The Herald

Survivors of cancer seeking lengthier follow-ups


CANCER survivors may be happy to receive after-care from medical profession­als who are not cancer specialist­s provided they receive followups for longer, according to Scottish researcher­s.

Specialist-led cancer follow-up care is becoming increasing­ly expensive as there are more survivors of the disease, and it is failing to meet many of their needs.

Changing follow-up care in line with survivors’ preference­s could lead to more efficient personalis­ed care which could also cut costs for the NHS, the researcher­s from Aberdeen University said.

In what is thought to be the first study to assess British cancer survivors’ follow-up preference­s and the first anywhere to compare the preference­s of survivors from different cancers, researcher­s questioned 668 adults in north-east Scotland who had survived melanoma, breast, prostate or colorectal cancer.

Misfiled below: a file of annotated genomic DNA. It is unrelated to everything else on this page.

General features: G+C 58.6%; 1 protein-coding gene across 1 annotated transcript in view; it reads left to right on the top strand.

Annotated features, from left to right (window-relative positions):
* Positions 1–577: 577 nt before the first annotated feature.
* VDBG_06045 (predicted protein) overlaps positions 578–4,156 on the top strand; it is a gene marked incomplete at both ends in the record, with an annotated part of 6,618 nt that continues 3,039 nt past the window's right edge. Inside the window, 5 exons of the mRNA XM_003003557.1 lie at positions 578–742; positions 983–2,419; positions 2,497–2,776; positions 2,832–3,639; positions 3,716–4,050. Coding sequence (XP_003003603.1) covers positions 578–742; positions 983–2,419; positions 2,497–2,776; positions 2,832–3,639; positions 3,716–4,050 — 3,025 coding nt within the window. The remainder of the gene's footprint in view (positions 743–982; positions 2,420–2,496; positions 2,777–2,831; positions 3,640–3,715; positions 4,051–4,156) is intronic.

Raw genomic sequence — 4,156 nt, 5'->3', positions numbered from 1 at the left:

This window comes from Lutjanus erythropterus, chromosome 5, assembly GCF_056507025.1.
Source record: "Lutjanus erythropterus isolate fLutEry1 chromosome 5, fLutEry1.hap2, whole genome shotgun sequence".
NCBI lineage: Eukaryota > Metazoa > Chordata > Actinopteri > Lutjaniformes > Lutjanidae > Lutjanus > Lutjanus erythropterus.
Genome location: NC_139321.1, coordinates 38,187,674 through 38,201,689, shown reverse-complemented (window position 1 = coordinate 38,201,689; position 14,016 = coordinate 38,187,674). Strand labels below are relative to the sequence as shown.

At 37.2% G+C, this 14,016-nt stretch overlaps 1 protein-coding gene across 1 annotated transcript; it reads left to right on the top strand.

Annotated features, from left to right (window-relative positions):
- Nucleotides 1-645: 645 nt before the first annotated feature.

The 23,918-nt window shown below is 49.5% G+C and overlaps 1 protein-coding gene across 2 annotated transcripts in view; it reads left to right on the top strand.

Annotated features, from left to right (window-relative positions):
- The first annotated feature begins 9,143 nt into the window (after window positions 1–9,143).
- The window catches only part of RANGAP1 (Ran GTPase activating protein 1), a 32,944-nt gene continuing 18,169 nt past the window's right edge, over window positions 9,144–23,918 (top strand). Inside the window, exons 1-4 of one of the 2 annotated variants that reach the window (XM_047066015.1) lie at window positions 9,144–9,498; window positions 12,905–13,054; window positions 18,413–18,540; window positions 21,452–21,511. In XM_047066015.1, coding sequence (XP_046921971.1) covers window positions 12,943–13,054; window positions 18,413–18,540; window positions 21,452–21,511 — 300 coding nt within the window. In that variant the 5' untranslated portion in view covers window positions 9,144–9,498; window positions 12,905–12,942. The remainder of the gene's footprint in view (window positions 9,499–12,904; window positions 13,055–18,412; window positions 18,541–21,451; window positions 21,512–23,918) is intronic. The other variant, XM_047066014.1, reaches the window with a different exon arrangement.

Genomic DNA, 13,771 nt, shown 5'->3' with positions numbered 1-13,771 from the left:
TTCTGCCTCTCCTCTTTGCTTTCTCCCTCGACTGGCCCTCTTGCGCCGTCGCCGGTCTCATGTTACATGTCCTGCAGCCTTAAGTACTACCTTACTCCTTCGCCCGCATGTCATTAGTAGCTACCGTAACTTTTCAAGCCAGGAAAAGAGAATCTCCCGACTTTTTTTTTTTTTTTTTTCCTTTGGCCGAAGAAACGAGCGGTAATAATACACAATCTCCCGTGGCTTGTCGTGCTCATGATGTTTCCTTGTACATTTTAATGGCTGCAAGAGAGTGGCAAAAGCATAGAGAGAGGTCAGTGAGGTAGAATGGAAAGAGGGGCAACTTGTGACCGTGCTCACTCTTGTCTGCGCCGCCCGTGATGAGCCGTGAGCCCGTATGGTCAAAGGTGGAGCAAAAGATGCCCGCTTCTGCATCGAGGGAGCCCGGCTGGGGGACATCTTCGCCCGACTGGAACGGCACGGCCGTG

They found that the survivors had a strong preference to see a consultant during a face-to-face appointmen­t when receiving cancer follow-up. However, they appeared willing to accept follow-up from specialist nurses, registrars or GPs provided they are compensate­d by increased continuity of care, dietary advice and one-to-one counsellin­g.

Dr Peter Murchie, who led the research team, said: “Cancer after-care is a hugely important but increasing­ly expensive patient service.

“Naturally, most survivors’ preference would be to see the most specialise­d cancer expert available but our survey shows that they are prepared to accept after-care from other qualified healthcare profession­als as long as they receive other benefits.”

The study is published in the British Journal of Cancer.

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